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Simul Healthc. 2010 Feb;5(1):28-32. doi: 10.1097/SIH.0b013e3181a3dfbe.

Residents' attitudes about the introduction of a surgical skills simulation laboratory.

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  • 1University of Iowa Hospitals and Clinics, Iowa City, Iowa, USA.



As surgical education programs develop surgical skills laboratories, it will be important to do so in the most efficient, cost-effective manner.


We distributed a brief written survey to all general surgery residents at the University of Iowa Hospitals and Clinics regarding their perceptions of the usefulness of a surgical skills laboratory in training of both open and laparoscopic techniques. For the initial survey, we used analysis of variance to compare differences across groups. This was followed by a second survey to post-graduate year (PGY)-1 and PGY-2 residents assessing their knowledge, perceived skill, and rank preference of surgical skill sessions.


We received 100% responses rate from both surveys. Respondents to the first survey represented all levels of residency (PGY1-PGY5), and the number of respondents per level ranged from 4 to six. Although there was general agreement that surgical skills laboratories were beneficial for both open and laparoscopic procedures and for all levels of training, there was more support for using them to prepare junior residents. In addition, they were seen as especially beneficial for teaching about laparoscopic techniques. Junior residents did not think that residents should be required to demonstrate mastery in the skills laboratory before being allowed to operate, whereas senior residents were neutral about such requirements. A follow-up survey targeted junior level residents (PGY-1 and 2) to assess their perceived skill for various techniques, and their interest in improving skills through simulation. Results showed that perceived skill differed between the two groups, as did attitudes about the priority for different skills.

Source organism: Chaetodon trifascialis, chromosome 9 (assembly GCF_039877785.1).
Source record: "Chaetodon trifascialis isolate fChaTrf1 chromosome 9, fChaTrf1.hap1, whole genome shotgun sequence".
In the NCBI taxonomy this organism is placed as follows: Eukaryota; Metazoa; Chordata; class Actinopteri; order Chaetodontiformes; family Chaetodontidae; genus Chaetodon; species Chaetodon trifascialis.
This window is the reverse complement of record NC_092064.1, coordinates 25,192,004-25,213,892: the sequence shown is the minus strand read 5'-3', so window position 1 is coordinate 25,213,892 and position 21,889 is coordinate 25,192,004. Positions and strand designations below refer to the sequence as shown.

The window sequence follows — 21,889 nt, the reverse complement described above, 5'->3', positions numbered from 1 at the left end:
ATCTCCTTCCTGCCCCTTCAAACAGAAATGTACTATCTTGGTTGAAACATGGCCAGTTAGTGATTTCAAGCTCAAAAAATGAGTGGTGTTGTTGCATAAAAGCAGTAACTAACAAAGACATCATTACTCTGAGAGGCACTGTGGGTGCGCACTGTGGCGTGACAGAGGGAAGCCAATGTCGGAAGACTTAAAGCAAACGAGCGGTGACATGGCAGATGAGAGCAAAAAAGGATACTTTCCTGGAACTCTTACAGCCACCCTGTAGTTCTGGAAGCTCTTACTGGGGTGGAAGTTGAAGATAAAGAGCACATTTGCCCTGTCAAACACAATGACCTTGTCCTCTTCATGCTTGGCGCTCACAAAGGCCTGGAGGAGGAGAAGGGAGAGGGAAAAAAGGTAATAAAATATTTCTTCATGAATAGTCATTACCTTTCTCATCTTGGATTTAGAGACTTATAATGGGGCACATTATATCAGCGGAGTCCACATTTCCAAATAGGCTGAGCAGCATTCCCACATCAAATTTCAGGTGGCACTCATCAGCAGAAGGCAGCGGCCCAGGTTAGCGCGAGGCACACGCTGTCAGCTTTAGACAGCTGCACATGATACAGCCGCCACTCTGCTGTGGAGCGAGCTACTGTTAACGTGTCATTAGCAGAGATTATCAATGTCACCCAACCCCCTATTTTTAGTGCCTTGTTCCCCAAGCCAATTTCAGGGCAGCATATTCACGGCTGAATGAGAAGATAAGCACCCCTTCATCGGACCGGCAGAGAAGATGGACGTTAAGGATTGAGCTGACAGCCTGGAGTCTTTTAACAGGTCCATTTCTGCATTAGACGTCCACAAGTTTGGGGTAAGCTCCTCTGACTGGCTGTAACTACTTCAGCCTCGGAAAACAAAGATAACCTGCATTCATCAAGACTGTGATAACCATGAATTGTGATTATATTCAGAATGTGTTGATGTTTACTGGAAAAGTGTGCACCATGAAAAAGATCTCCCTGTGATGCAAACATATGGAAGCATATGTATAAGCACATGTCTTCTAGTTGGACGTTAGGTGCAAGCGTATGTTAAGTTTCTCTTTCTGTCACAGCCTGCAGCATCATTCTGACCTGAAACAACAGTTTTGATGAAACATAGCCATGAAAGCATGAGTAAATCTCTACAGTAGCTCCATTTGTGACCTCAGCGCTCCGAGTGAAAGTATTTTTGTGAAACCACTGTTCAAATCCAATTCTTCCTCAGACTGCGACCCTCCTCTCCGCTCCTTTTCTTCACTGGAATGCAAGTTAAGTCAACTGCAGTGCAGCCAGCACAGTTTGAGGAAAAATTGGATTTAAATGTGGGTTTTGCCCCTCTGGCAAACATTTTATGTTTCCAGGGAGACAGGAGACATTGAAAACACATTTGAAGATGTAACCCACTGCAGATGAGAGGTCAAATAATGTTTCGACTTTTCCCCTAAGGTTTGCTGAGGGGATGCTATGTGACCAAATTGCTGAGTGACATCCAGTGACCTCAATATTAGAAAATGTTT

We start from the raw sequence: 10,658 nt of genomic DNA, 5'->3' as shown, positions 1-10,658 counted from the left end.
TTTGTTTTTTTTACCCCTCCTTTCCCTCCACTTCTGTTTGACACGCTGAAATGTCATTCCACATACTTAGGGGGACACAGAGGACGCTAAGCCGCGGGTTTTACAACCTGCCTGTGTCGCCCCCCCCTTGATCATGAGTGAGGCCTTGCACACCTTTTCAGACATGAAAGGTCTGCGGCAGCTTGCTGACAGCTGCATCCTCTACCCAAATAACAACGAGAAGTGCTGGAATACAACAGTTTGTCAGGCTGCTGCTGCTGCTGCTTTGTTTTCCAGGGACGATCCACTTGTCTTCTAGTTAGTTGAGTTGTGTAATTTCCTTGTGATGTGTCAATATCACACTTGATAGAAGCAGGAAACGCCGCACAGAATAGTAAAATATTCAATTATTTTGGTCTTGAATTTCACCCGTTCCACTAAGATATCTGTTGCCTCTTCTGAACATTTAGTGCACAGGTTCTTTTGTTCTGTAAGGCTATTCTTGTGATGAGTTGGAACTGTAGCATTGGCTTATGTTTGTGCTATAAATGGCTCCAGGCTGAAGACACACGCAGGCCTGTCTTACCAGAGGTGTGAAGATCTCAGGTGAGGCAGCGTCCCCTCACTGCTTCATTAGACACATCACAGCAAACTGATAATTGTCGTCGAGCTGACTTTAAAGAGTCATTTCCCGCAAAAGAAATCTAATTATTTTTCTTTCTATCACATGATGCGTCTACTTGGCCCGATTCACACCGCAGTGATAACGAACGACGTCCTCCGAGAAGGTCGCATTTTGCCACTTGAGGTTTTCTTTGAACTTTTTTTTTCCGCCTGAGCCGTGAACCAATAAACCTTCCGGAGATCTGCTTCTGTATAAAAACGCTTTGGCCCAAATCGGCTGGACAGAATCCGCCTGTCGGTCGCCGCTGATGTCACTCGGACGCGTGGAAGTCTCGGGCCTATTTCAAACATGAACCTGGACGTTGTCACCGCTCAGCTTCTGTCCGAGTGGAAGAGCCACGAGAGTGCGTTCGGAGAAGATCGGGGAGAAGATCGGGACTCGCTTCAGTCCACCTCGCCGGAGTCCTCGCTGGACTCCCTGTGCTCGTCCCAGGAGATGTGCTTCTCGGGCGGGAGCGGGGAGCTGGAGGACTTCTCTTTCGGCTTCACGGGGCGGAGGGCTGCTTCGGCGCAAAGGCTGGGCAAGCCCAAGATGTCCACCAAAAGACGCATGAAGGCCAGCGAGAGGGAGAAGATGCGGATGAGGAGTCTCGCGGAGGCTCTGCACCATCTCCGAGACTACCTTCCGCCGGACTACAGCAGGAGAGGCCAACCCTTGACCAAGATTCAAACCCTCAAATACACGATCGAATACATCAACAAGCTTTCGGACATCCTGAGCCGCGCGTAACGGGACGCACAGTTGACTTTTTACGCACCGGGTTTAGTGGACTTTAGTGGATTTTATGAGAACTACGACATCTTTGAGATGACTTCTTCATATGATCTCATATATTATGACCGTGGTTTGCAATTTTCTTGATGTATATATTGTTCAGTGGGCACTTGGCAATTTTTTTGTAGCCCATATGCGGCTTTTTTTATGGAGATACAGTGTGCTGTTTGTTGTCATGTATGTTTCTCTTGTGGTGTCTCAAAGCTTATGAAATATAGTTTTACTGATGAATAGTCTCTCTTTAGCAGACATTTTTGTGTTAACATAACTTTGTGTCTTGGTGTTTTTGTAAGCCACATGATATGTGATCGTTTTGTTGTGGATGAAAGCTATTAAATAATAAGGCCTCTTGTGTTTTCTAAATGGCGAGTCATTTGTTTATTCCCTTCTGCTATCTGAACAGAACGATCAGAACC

As residency programs implement surgical skills laboratories, understanding local opinions about the potential benefits and sequencing may help to design the laboratories for maximal educational benefit.

[PubMed - indexed for MEDLINE]
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